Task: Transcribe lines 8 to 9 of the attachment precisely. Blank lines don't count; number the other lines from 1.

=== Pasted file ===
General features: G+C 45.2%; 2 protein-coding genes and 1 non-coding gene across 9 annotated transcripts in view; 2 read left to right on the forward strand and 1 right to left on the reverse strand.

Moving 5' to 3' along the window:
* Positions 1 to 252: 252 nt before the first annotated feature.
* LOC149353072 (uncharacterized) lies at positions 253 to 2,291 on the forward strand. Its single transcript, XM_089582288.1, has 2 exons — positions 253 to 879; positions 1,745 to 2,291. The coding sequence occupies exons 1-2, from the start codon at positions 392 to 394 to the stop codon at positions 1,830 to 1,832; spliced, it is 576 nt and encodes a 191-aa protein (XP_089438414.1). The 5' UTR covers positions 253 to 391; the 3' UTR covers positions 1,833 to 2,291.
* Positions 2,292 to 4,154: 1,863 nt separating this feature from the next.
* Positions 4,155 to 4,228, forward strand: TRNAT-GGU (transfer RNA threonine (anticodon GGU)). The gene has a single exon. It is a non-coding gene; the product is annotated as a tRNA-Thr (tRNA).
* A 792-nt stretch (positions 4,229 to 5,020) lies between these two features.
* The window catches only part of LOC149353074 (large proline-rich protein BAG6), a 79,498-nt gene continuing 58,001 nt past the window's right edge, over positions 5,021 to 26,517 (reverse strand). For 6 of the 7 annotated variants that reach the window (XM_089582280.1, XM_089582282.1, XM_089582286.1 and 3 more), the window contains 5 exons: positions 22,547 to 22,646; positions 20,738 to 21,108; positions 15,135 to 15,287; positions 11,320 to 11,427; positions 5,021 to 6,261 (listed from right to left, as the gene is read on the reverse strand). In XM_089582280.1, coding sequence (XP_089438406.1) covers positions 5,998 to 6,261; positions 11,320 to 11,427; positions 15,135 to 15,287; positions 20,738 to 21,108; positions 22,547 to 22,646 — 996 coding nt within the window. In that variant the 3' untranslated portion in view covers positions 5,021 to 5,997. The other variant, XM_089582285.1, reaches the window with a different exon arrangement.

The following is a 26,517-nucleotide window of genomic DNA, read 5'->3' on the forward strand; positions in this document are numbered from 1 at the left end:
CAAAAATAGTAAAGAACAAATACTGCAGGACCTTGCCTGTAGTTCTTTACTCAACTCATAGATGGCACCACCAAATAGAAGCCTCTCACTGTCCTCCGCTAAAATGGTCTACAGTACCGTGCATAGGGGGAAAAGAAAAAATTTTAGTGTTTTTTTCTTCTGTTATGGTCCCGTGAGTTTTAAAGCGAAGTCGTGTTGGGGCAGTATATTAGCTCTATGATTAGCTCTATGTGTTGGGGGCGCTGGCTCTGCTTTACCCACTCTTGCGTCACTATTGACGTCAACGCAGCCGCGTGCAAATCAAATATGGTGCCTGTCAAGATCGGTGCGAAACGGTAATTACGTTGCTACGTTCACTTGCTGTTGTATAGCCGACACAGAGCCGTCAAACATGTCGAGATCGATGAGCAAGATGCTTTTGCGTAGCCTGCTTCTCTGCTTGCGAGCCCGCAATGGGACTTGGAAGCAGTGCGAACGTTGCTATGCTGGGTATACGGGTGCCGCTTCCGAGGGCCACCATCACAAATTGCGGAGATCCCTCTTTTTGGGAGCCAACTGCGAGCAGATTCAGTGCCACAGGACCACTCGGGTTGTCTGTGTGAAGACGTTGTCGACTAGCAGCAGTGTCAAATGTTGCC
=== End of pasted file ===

* The window catches only part of LOC149353074 (large proline-rich protein BAG6), a 79,498-nt gene continuing 58,001 nt past the window's right edge, over positions 5,021 to 26,517 (reverse strand). For 6 of the 7 annotated variants that reach the window (XM_089582280.1, XM_089582282.1, XM_089582286.1 and 3 more), the window contains 5 exons: positions 22,547 to 22,646; positions 20,738 to 21,108; positions 15,135 to 15,287; positions 11,320 to 11,427; positions 5,021 to 6,261 (listed from right to left, as the gene is read on the reverse strand). In XM_089582280.1, coding sequence (XP_089438406.1) covers positions 5,998 to 6,261; positions 11,320 to 11,427; positions 15,135 to 15,287; positions 20,738 to 21,108; positions 22,547 to 22,646 — 996 coding nt within the window. In that variant the 3' untranslated portion in view covers positions 5,021 to 5,997. The other variant, XM_089582285.1, reaches the window with a different exon arrangement.

The following is a 26,517-nucleotide window of genomic DNA, read 5'->3' on the forward strand; positions in this document are numbered from 1 at the left end: